The food industry tests will determine if the oil can go where no unhydrogenated soybean oil has gone before--into food products (like cereal and energy bars, powdered cheese sauces and non-dairy creamers) that require more stability than previous unhydrogenated soybean oils could deliver.
This is the latest step in the research at Iowa State University to produce soybean oils that do not require hydrogenation, a chemical process that increases shelf life but produces trans fats. Trans fats have been linked to increased cholesterol in the bloodstream and an increased risk of heart disease. On January 1, 2006, the Food and Drug Administration began requiring food manufacturers to show the amount of trans fats on nutrition facts labels.
The new oil is the product of research conducted in the university's agronomy department by a soybean breeding team led by Walter Fehr, Charles F. Curtiss Distinguished Professor in Agriculture.
Fehr obtained from scientists at Saga University in Japan a soybean line with about 50 percent oleic acid, compared with about 28 percent in conventional soybeans. The Japanese soybean, developed by conventional breeding, could not be grown in Iowa because it did not mature before frost and its linolenic acid content was too high to avoid hydrogenation. The Iowa State research team wanted to transfer by conventional breeding the genes controlling the elevated oleic acid trait into their varieties with 1 percent linolenic acid that are grown commercially in the Midwest.
"Our 1 percent linolenic acid oil does not require hydrogenation and has been adopted by the food industry in a range of products," Fehr explained. "We wanted to find out if it would be possible to make the 1 percent linolenic acid oil even more useful by increasing its content of oleic acid, the same monounsaturated fatty acid found in olive oil. We were not sure whether we could combine the two traits in a variety because it had never been done before."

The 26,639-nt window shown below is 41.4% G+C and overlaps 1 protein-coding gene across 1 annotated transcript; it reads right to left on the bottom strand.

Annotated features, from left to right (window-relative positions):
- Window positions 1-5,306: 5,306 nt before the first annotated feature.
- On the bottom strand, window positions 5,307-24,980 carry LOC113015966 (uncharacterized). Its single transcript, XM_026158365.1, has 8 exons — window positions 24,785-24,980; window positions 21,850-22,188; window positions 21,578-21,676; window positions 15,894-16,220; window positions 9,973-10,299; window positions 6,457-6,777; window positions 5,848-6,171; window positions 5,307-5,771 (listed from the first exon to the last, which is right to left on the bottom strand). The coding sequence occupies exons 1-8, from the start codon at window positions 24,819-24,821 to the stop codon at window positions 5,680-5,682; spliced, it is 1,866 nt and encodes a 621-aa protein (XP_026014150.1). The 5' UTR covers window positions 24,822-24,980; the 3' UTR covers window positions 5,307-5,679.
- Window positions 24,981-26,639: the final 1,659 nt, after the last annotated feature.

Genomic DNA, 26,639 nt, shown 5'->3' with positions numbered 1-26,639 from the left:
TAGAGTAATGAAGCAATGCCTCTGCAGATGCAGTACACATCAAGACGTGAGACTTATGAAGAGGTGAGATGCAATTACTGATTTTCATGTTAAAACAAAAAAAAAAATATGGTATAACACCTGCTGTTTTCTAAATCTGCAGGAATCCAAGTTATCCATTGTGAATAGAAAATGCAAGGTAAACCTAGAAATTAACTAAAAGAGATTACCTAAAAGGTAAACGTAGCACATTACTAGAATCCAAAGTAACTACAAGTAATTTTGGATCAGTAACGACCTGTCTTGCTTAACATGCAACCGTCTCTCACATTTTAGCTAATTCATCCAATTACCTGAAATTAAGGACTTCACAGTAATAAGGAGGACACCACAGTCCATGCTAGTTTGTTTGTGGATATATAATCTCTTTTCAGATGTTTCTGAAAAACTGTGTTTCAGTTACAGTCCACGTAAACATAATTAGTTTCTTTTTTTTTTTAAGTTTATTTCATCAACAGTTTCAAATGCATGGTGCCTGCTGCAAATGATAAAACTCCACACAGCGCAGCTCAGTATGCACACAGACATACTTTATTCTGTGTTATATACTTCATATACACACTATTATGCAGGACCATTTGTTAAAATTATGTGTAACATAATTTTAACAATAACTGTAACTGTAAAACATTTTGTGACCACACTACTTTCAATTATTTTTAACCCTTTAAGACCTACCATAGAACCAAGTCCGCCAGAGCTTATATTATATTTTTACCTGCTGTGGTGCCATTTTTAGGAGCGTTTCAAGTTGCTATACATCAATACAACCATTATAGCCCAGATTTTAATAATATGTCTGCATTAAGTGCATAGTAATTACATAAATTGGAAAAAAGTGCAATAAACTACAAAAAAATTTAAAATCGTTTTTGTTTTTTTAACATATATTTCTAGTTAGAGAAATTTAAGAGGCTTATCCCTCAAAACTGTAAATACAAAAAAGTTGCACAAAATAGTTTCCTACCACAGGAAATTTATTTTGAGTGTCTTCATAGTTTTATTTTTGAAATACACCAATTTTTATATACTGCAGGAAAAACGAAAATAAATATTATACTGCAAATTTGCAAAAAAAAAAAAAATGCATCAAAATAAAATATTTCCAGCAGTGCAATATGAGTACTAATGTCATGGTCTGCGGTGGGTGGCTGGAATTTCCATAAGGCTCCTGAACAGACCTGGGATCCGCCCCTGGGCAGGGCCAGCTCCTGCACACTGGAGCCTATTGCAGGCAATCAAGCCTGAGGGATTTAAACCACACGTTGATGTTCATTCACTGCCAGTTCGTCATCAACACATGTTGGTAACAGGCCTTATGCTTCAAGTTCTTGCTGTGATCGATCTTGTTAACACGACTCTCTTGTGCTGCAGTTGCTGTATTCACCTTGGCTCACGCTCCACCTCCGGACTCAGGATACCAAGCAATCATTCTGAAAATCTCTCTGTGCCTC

Much of the research to develop the new oil was accomplished at Iowa State's breeding nursery in Puerto Rico because the Japanese soybean would not mature in Ames. It was not until the summer of 2005 that the team had a chance to find out if their research was successful.
"We planted seed of potential new varieties last spring at Ames and waited anxiously for the harvest," Fehr recalls. "The results were better than we had anticipated. The oleic acid of the soybeans was greater than 50 percent and the linolenic acid was only 1 percent."
The unique soybeans were developed with funding from U.S. soybean farmers through the Iowa Soybean Association and United Soybean Board. They were processed during June into refined oil and packaged for distribution to the food industry.
Fehr said that the evaluations by the food industry will be extremely important for assessing the importance of elevating oleic acid in soybean oil.
"We know that the 1 percent linolenic acid oil performs very well. The tests by the food industry will determine if elevating the oleic acid has made the oil even better. If the results are positive, soybean breeders will develop varieties with the two traits that can be grown by farmers to expand the market for their crop," Fehr said.